In the V.C.s, we have Smith, an Earther, who is looked down on by the others. Ringer is from Saturn, Loon from the Moon, Jupe from Jupiter, Dwarfstar from Neptune and Hen-Sho, as mentioned, from Mars. There are indications that the others are tougher and better than Earthers. Jupe and Ringer are certainly stronger. I got the feeling they also saw those from Earth as arrogant and probably having gone soft. In return, though, the V.C.s are looked down on by the command of the human fleet. I’m not sure, but I think most of the frontline startroopers were colonists, and the commanding elite were Earthers. So this story dealt with prejudice going both ways, of conflict and variety among humanity, of the human race spreading out but not staying a happy and united family, as some scifi likes to present. The war with the Geeks is a bit straightforward, yet the current state of the human race is presented as being anything but.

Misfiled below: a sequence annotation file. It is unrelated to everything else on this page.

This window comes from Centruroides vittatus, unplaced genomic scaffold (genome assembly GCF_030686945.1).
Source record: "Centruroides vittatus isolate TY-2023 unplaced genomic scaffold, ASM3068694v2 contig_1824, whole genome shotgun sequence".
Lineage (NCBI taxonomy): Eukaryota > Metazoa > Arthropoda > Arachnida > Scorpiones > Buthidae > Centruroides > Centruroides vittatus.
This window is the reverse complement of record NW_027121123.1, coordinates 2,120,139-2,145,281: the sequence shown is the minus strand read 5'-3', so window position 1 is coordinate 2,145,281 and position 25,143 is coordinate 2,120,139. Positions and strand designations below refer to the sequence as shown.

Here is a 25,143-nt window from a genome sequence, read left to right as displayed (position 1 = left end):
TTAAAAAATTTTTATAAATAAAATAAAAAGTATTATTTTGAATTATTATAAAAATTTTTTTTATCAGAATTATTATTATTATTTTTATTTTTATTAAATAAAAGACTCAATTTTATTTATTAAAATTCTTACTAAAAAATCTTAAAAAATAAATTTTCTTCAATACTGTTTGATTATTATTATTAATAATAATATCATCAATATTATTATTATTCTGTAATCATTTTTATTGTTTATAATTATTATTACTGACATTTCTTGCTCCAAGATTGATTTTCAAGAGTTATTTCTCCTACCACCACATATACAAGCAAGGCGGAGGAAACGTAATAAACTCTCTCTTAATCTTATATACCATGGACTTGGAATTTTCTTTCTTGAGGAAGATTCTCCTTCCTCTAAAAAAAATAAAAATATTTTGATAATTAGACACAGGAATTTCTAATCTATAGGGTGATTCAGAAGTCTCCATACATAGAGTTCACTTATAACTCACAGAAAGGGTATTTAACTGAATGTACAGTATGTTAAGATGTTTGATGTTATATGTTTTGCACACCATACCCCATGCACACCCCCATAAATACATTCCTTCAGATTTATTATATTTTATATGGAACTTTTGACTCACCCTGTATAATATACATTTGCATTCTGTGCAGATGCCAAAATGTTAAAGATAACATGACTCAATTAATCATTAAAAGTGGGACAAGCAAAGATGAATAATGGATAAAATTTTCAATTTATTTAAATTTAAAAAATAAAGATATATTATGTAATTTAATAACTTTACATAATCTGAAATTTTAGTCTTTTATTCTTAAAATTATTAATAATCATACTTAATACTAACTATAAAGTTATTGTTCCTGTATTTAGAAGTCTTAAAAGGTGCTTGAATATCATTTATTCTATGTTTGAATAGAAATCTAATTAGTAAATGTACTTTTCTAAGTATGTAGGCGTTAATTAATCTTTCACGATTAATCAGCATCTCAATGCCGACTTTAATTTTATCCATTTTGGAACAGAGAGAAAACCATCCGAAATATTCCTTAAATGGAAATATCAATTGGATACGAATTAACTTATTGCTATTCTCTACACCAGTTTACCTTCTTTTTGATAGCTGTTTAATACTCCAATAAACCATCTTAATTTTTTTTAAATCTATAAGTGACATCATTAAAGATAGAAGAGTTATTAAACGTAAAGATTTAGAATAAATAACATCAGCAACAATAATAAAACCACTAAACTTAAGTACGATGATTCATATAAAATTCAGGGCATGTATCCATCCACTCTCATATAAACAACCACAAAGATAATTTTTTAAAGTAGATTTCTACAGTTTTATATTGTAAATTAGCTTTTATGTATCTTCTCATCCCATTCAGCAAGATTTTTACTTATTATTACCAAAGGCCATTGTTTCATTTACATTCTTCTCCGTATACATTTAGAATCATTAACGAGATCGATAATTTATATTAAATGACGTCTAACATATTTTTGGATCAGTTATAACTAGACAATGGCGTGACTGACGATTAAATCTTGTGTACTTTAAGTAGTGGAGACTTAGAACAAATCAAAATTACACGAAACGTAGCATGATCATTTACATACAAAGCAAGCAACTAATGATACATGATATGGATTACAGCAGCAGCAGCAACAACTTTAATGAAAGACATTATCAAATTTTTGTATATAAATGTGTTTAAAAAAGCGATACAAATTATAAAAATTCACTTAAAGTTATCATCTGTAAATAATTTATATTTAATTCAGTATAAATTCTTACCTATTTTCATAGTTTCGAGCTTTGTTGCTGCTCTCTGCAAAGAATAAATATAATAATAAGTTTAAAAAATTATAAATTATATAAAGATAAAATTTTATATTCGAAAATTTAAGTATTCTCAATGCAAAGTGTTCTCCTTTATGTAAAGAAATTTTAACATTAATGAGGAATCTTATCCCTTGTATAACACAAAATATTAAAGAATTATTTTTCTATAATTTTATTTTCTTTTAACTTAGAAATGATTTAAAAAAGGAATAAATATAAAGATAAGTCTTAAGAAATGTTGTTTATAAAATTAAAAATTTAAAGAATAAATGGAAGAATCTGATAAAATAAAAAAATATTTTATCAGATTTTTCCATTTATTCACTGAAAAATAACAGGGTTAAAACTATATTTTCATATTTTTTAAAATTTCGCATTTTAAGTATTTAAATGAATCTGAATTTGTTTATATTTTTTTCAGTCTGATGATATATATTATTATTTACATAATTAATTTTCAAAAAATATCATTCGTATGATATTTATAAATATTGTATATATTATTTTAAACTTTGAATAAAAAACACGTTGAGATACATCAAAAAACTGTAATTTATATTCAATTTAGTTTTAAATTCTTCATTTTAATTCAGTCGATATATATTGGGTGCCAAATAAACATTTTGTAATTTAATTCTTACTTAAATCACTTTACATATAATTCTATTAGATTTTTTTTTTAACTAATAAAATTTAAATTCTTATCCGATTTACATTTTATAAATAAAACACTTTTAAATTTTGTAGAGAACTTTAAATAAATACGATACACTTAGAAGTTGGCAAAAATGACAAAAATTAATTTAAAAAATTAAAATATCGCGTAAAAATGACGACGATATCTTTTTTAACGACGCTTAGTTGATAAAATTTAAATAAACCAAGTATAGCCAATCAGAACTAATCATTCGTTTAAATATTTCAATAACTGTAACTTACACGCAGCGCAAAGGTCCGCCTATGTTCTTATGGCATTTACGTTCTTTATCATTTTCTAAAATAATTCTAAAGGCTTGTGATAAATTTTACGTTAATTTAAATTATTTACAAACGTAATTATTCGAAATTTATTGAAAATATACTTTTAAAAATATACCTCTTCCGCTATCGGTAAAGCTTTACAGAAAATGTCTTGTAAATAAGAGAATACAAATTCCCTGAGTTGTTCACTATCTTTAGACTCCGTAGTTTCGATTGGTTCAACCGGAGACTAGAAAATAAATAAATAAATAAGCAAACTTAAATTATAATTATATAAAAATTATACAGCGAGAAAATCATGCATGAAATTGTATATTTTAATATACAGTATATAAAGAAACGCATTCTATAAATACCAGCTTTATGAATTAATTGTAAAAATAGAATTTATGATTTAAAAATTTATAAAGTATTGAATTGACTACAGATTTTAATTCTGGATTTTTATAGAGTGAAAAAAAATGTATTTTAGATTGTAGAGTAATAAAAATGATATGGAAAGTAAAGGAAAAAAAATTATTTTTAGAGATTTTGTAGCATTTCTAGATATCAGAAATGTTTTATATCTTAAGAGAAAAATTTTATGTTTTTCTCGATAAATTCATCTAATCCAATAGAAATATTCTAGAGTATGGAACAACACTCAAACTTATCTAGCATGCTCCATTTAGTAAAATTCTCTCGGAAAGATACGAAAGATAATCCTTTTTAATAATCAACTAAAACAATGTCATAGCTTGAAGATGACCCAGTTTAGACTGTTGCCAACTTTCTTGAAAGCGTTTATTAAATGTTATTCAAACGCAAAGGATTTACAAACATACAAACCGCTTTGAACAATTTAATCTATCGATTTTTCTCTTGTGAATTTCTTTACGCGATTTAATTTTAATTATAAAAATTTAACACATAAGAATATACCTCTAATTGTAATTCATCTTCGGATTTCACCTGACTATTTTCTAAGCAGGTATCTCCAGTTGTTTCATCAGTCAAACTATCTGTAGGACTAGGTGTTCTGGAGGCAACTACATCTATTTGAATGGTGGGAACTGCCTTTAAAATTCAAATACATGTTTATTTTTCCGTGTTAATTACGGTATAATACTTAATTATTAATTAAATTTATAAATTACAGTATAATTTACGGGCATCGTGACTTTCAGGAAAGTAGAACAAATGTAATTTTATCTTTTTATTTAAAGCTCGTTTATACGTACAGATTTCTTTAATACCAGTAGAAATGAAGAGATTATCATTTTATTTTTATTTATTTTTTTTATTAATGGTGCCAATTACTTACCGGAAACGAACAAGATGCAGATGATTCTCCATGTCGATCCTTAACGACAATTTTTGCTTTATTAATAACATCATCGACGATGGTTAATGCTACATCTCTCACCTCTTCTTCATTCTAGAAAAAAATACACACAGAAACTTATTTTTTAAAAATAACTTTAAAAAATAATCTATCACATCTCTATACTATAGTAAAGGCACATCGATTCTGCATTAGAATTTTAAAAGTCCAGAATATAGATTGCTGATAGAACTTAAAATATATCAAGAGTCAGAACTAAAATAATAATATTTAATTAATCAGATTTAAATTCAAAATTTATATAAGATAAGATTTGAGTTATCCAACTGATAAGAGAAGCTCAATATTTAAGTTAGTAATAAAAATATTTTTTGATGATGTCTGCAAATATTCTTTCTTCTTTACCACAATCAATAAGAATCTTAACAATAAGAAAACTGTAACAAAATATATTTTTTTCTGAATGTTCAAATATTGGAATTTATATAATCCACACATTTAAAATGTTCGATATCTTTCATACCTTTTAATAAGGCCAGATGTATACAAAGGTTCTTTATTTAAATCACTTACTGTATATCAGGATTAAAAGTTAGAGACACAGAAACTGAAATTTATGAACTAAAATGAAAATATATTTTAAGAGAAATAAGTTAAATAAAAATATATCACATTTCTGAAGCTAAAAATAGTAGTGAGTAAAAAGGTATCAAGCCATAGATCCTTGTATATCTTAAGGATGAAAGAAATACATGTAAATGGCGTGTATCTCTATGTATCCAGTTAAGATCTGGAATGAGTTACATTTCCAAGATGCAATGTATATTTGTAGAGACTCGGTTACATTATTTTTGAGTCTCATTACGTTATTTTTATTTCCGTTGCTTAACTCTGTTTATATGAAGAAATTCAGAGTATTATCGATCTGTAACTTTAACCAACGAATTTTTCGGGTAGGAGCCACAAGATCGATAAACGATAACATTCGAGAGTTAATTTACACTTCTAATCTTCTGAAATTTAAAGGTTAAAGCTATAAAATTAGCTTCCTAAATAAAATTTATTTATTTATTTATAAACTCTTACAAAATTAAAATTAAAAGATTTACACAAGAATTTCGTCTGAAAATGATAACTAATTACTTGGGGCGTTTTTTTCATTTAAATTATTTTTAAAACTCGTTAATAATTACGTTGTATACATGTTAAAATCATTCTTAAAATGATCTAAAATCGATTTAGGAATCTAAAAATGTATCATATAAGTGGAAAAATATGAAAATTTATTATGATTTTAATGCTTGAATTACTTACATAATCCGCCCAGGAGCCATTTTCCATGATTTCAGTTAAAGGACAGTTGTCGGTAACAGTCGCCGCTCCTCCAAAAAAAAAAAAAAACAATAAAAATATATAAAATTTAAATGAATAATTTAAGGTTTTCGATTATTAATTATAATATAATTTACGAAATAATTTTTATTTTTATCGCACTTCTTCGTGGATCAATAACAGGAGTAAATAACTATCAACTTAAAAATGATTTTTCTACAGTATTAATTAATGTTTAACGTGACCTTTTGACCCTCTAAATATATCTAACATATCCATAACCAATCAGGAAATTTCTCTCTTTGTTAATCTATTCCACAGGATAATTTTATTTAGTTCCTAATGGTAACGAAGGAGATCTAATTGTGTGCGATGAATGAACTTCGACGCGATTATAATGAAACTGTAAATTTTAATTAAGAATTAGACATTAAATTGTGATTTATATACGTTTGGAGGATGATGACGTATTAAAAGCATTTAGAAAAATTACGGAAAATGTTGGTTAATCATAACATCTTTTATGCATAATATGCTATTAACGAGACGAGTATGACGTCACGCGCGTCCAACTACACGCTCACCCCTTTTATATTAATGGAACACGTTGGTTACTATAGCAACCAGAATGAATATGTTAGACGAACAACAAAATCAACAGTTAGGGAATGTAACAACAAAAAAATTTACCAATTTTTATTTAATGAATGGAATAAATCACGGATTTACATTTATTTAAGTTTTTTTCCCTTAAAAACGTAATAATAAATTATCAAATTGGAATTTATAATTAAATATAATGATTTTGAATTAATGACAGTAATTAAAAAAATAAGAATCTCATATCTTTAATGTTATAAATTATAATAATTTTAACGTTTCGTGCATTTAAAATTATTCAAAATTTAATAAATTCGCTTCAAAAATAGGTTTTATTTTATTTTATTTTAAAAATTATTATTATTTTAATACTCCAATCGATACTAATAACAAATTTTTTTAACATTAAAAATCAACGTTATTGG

Oh, and as I come to an end, I should say what the V.C.s means. Of course, any Brit with a knowledge of military history knows the VC stands for the Victoria Cross, which is the highest honour a soldier can get. So VC has a resonance. Yet in this case the V.C.s stands for the vacuum cleaners. Basically they are there to go around and clean up the mess. It is a neat little philosophy that tells you a lot about the crew early on – matter-of-fact, with a grim sense of humour and a disdain for the enemy. Geeks are rubbish to be removed. These blokes get the dirty work done.